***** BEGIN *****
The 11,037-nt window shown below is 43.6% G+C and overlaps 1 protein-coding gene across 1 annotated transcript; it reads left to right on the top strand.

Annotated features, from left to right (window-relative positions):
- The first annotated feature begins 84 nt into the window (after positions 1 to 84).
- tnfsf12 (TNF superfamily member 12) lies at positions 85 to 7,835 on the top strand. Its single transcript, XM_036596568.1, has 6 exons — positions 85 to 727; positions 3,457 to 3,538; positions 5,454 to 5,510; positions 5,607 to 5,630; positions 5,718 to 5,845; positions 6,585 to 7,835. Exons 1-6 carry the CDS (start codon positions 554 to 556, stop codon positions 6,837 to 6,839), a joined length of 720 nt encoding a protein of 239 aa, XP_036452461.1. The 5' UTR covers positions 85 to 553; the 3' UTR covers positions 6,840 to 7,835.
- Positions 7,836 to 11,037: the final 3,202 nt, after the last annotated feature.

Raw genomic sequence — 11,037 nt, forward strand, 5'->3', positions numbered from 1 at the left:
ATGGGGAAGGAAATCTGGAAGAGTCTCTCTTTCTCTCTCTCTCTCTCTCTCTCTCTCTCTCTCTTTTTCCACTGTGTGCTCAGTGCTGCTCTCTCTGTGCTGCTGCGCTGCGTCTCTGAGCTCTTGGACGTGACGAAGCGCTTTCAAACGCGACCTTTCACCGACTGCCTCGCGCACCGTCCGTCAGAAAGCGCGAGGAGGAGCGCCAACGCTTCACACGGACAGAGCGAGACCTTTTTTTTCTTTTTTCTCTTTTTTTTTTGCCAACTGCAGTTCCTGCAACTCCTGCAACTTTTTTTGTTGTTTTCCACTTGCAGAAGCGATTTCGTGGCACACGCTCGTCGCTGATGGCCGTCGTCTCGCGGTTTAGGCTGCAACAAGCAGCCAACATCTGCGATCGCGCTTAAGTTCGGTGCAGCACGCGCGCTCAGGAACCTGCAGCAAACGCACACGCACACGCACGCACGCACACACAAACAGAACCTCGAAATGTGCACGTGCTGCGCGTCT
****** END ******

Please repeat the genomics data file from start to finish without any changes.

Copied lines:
The 11,037-nt window shown below is 43.6% G+C and overlaps 1 protein-coding gene across 1 annotated transcript; it reads left to right on the top strand.

Annotated features, from left to right (window-relative positions):
- The first annotated feature begins 84 nt into the window (after positions 1 to 84).
- tnfsf12 (TNF superfamily member 12) lies at positions 85 to 7,835 on the top strand. Its single transcript, XM_036596568.1, has 6 exons — positions 85 to 727; positions 3,457 to 3,538; positions 5,454 to 5,510; positions 5,607 to 5,630; positions 5,718 to 5,845; positions 6,585 to 7,835. Exons 1-6 carry the CDS (start codon positions 554 to 556, stop codon positions 6,837 to 6,839), a joined length of 720 nt encoding a protein of 239 aa, XP_036452461.1. The 5' UTR covers positions 85 to 553; the 3' UTR covers positions 6,840 to 7,835.
- Positions 7,836 to 11,037: the final 3,202 nt, after the last annotated feature.

Raw genomic sequence — 11,037 nt, forward strand, 5'->3', positions numbered from 1 at the left:
ATGGGGAAGGAAATCTGGAAGAGTCTCTCTTTCTCTCTCTCTCTCTCTCTCTCTCTCTCTCTCTTTTTCCACTGTGTGCTCAGTGCTGCTCTCTCTGTGCTGCTGCGCTGCGTCTCTGAGCTCTTGGACGTGACGAAGCGCTTTCAAACGCGACCTTTCACCGACTGCCTCGCGCACCGTCCGTCAGAAAGCGCGAGGAGGAGCGCCAACGCTTCACACGGACAGAGCGAGACCTTTTTTTTCTTTTTTCTCTTTTTTTTTTGCCAACTGCAGTTCCTGCAACTCCTGCAACTTTTTTTGTTGTTTTCCACTTGCAGAAGCGATTTCGTGGCACACGCTCGTCGCTGATGGCCGTCGTCTCGCGGTTTAGGCTGCAACAAGCAGCCAACATCTGCGATCGCGCTTAAGTTCGGTGCAGCACGCGCGCTCAGGAACCTGCAGCAAACGCACACGCACACGCACGCACGCACACACAAACAGAACCTCGAAATGTGCACGTGCTGCGCGTCT